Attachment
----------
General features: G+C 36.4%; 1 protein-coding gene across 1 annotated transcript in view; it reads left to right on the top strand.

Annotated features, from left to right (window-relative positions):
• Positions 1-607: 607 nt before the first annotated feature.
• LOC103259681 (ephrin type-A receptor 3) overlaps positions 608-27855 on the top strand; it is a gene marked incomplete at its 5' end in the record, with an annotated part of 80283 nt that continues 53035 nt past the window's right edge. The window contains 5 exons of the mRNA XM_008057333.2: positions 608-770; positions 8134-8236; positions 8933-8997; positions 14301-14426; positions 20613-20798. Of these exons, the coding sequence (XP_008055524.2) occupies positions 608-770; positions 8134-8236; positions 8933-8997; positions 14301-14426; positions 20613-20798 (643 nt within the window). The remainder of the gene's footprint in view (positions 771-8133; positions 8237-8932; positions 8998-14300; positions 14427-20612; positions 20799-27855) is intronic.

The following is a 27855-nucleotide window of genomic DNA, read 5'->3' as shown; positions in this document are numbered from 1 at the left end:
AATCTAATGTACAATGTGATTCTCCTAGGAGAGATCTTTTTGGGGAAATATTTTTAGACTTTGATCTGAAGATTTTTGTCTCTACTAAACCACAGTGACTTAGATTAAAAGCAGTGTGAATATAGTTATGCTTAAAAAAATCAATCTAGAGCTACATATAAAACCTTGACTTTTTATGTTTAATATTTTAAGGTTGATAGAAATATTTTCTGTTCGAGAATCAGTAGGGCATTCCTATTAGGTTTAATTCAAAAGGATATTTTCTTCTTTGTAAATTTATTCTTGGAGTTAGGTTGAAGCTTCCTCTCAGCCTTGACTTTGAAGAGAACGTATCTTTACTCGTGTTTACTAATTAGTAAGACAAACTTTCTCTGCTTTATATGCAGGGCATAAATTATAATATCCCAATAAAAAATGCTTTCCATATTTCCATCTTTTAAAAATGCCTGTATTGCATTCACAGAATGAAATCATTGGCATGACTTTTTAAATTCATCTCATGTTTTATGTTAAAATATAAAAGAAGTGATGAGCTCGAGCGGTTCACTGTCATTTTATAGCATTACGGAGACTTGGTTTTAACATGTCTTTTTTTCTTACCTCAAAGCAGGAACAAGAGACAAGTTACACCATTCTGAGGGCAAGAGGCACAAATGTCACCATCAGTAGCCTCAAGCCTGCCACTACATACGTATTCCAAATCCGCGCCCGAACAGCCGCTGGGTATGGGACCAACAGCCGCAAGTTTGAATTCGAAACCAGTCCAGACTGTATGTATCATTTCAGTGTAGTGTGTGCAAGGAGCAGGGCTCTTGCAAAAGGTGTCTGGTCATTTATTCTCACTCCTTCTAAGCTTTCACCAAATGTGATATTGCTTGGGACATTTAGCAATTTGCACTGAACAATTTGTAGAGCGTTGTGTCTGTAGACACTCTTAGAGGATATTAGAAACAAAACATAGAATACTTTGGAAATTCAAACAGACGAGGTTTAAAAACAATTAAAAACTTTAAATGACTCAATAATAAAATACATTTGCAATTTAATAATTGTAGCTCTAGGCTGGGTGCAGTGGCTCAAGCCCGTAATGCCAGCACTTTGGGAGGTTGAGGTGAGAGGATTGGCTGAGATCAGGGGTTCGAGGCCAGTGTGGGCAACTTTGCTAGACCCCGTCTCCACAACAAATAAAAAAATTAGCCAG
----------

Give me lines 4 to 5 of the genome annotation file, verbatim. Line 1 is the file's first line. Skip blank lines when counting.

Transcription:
• LOC103259681 (ephrin type-A receptor 3) overlaps positions 608-27855 on the top strand; it is a gene marked incomplete at its 5' end in the record, with an annotated part of 80283 nt that continues 53035 nt past the window's right edge. The window contains 5 exons of the mRNA XM_008057333.2: positions 608-770; positions 8134-8236; positions 8933-8997; positions 14301-14426; positions 20613-20798. Of these exons, the coding sequence (XP_008055524.2) occupies positions 608-770; positions 8134-8236; positions 8933-8997; positions 14301-14426; positions 20613-20798 (643 nt within the window). The remainder of the gene's footprint in view (positions 771-8133; positions 8237-8932; positions 8998-14300; positions 14427-20612; positions 20799-27855) is intronic.

The following is a 27855-nucleotide window of genomic DNA, read 5'->3' as shown; positions in this document are numbered from 1 at the left end: